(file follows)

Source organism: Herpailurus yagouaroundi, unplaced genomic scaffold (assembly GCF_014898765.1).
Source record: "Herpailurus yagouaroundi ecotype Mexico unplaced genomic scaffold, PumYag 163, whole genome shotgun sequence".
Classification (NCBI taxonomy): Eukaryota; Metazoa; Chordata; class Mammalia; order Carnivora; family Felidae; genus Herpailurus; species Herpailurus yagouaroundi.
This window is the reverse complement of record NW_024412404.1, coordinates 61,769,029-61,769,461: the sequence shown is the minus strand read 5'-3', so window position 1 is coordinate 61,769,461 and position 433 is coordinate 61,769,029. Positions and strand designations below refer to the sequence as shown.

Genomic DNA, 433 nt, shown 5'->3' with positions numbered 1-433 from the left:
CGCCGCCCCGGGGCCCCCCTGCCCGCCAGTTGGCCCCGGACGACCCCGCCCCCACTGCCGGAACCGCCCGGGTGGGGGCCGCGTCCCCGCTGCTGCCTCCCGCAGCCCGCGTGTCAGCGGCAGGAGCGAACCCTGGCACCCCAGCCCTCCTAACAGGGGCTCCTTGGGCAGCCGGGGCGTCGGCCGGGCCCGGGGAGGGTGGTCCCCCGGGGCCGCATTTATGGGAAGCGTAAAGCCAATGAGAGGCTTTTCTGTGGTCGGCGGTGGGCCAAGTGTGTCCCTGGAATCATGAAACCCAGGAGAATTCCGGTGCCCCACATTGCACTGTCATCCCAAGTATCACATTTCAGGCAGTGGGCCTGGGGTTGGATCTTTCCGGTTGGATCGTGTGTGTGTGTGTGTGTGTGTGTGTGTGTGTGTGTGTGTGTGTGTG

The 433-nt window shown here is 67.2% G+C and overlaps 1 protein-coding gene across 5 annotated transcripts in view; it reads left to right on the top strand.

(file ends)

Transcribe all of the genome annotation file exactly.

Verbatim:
Source organism: Herpailurus yagouaroundi, unplaced genomic scaffold (assembly GCF_014898765.1).
Source record: "Herpailurus yagouaroundi ecotype Mexico unplaced genomic scaffold, PumYag 163, whole genome shotgun sequence".
Classification (NCBI taxonomy): Eukaryota; Metazoa; Chordata; class Mammalia; order Carnivora; family Felidae; genus Herpailurus; species Herpailurus yagouaroundi.
This window is the reverse complement of record NW_024412404.1, coordinates 61,769,029-61,769,461: the sequence shown is the minus strand read 5'-3', so window position 1 is coordinate 61,769,461 and position 433 is coordinate 61,769,029. Positions and strand designations below refer to the sequence as shown.

Genomic DNA, 433 nt, shown 5'->3' with positions numbered 1-433 from the left:
CGCCGCCCCGGGGCCCCCCTGCCCGCCAGTTGGCCCCGGACGACCCCGCCCCCACTGCCGGAACCGCCCGGGTGGGGGCCGCGTCCCCGCTGCTGCCTCCCGCAGCCCGCGTGTCAGCGGCAGGAGCGAACCCTGGCACCCCAGCCCTCCTAACAGGGGCTCCTTGGGCAGCCGGGGCGTCGGCCGGGCCCGGGGAGGGTGGTCCCCCGGGGCCGCATTTATGGGAAGCGTAAAGCCAATGAGAGGCTTTTCTGTGGTCGGCGGTGGGCCAAGTGTGTCCCTGGAATCATGAAACCCAGGAGAATTCCGGTGCCCCACATTGCACTGTCATCCCAAGTATCACATTTCAGGCAGTGGGCCTGGGGTTGGATCTTTCCGGTTGGATCGTGTGTGTGTGTGTGTGTGTGTGTGTGTGTGTGTGTGTGTGTGTGTG

The 433-nt window shown here is 67.2% G+C and overlaps 1 protein-coding gene across 5 annotated transcripts in view; it reads left to right on the top strand.